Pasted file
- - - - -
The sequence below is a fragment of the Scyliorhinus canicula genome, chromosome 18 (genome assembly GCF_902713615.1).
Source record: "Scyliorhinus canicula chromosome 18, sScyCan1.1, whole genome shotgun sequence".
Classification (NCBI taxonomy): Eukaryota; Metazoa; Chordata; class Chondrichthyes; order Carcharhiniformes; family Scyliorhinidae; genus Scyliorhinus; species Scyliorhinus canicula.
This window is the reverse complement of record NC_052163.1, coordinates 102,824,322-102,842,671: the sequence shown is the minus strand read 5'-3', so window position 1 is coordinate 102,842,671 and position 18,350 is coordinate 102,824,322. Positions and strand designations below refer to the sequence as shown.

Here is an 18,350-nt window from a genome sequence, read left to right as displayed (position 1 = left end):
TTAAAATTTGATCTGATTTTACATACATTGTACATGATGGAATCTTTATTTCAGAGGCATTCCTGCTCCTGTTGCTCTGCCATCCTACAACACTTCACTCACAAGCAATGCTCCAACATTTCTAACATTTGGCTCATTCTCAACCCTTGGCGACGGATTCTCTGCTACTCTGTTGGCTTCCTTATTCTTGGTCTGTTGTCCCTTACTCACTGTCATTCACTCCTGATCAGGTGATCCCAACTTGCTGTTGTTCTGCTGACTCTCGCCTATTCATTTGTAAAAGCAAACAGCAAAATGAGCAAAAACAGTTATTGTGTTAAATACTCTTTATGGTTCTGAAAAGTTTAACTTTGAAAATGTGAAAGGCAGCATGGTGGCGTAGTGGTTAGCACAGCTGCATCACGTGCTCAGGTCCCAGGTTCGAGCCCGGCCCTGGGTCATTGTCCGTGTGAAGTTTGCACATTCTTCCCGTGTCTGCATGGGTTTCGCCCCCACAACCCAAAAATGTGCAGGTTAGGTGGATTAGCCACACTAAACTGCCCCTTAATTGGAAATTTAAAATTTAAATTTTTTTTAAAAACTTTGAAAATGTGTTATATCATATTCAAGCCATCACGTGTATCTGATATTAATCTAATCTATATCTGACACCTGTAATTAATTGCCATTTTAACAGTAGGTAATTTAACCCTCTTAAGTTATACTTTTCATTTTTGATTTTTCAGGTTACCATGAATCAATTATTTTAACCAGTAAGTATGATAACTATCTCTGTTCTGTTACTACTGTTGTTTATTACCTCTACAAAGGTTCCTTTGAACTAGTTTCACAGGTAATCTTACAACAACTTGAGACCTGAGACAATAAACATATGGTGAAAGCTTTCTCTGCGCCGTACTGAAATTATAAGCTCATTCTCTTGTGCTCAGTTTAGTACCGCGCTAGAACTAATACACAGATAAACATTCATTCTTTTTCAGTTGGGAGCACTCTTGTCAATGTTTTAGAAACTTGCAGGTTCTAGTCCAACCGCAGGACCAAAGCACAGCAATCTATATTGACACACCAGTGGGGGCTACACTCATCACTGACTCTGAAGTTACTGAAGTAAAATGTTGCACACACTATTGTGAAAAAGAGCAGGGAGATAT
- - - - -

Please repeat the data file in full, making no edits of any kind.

The sequence below is a fragment of the Scyliorhinus canicula genome, chromosome 18 (genome assembly GCF_902713615.1).
Source record: "Scyliorhinus canicula chromosome 18, sScyCan1.1, whole genome shotgun sequence".
Classification (NCBI taxonomy): Eukaryota; Metazoa; Chordata; class Chondrichthyes; order Carcharhiniformes; family Scyliorhinidae; genus Scyliorhinus; species Scyliorhinus canicula.
This window is the reverse complement of record NC_052163.1, coordinates 102,824,322-102,842,671: the sequence shown is the minus strand read 5'-3', so window position 1 is coordinate 102,842,671 and position 18,350 is coordinate 102,824,322. Positions and strand designations below refer to the sequence as shown.

Here is an 18,350-nt window from a genome sequence, read left to right as displayed (position 1 = left end):
TTAAAATTTGATCTGATTTTACATACATTGTACATGATGGAATCTTTATTTCAGAGGCATTCCTGCTCCTGTTGCTCTGCCATCCTACAACACTTCACTCACAAGCAATGCTCCAACATTTCTAACATTTGGCTCATTCTCAACCCTTGGCGACGGATTCTCTGCTACTCTGTTGGCTTCCTTATTCTTGGTCTGTTGTCCCTTACTCACTGTCATTCACTCCTGATCAGGTGATCCCAACTTGCTGTTGTTCTGCTGACTCTCGCCTATTCATTTGTAAAAGCAAACAGCAAAATGAGCAAAAACAGTTATTGTGTTAAATACTCTTTATGGTTCTGAAAAGTTTAACTTTGAAAATGTGAAAGGCAGCATGGTGGCGTAGTGGTTAGCACAGCTGCATCACGTGCTCAGGTCCCAGGTTCGAGCCCGGCCCTGGGTCATTGTCCGTGTGAAGTTTGCACATTCTTCCCGTGTCTGCATGGGTTTCGCCCCCACAACCCAAAAATGTGCAGGTTAGGTGGATTAGCCACACTAAACTGCCCCTTAATTGGAAATTTAAAATTTAAATTTTTTTTAAAAACTTTGAAAATGTGTTATATCATATTCAAGCCATCACGTGTATCTGATATTAATCTAATCTATATCTGACACCTGTAATTAATTGCCATTTTAACAGTAGGTAATTTAACCCTCTTAAGTTATACTTTTCATTTTTGATTTTTCAGGTTACCATGAATCAATTATTTTAACCAGTAAGTATGATAACTATCTCTGTTCTGTTACTACTGTTGTTTATTACCTCTACAAAGGTTCCTTTGAACTAGTTTCACAGGTAATCTTACAACAACTTGAGACCTGAGACAATAAACATATGGTGAAAGCTTTCTCTGCGCCGTACTGAAATTATAAGCTCATTCTCTTGTGCTCAGTTTAGTACCGCGCTAGAACTAATACACAGATAAACATTCATTCTTTTTCAGTTGGGAGCACTCTTGTCAATGTTTTAGAAACTTGCAGGTTCTAGTCCAACCGCAGGACCAAAGCACAGCAATCTATATTGACACACCAGTGGGGGCTACACTCATCACTGACTCTGAAGTTACTGAAGTAAAATGTTGCACACACTATTGTGAAAAAGAGCAGGGAGATAT